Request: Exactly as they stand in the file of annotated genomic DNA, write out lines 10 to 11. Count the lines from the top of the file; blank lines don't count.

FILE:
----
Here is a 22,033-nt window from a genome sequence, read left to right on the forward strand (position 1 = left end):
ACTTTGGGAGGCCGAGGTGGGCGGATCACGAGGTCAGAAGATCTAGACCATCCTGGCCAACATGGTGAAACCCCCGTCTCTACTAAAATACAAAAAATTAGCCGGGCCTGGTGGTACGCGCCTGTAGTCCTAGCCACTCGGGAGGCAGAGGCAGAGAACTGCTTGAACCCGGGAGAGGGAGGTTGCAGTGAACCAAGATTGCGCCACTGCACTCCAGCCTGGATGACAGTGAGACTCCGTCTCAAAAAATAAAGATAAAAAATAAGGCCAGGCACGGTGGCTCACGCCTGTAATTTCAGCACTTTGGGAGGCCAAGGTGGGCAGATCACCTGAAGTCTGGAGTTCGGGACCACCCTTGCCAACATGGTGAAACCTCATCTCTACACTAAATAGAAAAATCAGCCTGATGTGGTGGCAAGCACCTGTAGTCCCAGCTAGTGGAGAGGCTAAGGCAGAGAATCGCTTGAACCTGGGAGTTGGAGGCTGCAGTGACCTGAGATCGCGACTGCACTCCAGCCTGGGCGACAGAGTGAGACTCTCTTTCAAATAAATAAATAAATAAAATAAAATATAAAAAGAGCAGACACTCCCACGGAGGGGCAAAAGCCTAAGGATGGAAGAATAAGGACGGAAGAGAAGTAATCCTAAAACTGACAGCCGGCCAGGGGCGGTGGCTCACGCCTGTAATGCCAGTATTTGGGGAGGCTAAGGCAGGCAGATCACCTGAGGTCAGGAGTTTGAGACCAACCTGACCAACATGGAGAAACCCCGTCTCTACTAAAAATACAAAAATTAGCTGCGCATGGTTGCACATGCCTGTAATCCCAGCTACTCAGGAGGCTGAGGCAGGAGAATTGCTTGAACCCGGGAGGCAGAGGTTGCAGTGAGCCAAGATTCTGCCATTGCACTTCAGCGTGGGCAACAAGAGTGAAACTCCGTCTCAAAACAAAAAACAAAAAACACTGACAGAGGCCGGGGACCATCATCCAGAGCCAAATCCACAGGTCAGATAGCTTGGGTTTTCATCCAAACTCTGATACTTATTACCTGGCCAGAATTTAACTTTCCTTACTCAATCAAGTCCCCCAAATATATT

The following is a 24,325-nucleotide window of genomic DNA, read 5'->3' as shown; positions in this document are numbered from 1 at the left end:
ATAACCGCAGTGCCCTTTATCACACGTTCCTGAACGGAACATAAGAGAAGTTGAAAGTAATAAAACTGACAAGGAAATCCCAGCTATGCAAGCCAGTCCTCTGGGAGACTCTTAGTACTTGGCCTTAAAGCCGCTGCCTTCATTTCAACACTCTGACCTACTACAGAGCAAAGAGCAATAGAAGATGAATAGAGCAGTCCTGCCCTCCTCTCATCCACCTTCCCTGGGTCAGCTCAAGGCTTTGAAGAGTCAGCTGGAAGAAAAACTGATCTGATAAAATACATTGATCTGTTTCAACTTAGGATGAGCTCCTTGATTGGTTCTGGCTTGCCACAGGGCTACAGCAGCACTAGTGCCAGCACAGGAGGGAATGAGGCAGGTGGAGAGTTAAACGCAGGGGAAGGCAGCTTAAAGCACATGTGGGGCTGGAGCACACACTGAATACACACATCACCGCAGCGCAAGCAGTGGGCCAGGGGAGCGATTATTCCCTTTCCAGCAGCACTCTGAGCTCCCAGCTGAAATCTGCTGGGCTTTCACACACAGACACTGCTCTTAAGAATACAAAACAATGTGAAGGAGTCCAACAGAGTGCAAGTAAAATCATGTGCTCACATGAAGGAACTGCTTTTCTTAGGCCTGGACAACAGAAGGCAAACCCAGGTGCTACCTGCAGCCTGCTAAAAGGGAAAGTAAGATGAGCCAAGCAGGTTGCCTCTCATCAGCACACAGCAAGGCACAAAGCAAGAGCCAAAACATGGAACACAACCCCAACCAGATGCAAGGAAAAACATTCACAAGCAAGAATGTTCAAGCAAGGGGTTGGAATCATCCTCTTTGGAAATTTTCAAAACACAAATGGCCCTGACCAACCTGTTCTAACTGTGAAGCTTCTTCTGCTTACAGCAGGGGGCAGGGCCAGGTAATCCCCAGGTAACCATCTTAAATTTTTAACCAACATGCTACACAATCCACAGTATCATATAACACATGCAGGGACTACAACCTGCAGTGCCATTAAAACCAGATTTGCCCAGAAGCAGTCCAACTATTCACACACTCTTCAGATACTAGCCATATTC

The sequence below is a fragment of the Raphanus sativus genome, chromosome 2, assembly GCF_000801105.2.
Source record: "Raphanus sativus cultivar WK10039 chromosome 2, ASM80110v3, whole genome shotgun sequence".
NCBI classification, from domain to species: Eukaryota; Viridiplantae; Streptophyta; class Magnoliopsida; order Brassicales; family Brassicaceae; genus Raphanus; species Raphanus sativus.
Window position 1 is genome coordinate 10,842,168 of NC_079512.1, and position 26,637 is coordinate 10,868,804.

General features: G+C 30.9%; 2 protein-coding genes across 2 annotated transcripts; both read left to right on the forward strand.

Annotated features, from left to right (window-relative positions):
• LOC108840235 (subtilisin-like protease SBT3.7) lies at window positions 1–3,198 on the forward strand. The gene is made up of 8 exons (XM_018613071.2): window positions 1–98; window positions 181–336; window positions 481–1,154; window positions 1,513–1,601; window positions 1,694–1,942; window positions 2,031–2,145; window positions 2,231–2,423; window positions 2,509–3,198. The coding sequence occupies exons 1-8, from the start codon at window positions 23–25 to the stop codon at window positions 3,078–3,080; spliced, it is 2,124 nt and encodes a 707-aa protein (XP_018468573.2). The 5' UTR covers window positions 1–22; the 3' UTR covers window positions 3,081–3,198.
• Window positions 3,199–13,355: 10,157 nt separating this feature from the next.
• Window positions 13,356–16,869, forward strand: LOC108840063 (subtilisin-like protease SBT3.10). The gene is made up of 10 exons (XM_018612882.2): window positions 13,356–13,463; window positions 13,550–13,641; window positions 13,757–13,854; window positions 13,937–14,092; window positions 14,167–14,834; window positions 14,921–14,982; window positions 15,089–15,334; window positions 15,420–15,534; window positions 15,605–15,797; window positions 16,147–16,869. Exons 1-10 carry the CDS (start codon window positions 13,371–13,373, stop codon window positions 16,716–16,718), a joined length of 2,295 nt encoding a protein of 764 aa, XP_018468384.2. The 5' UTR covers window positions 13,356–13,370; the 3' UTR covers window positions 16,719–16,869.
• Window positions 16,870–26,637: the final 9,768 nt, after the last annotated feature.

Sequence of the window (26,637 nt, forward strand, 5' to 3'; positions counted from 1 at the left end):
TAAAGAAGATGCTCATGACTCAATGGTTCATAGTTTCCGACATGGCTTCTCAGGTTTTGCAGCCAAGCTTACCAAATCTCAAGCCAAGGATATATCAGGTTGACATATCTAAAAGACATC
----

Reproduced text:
Annotated features, from left to right (window-relative positions):
• LOC108840235 (subtilisin-like protease SBT3.7) lies at window positions 1–3,198 on the forward strand. The gene is made up of 8 exons (XM_018613071.2): window positions 1–98; window positions 181–336; window positions 481–1,154; window positions 1,513–1,601; window positions 1,694–1,942; window positions 2,031–2,145; window positions 2,231–2,423; window positions 2,509–3,198. The coding sequence occupies exons 1-8, from the start codon at window positions 23–25 to the stop codon at window positions 3,078–3,080; spliced, it is 2,124 nt and encodes a 707-aa protein (XP_018468573.2). The 5' UTR covers window positions 1–22; the 3' UTR covers window positions 3,081–3,198.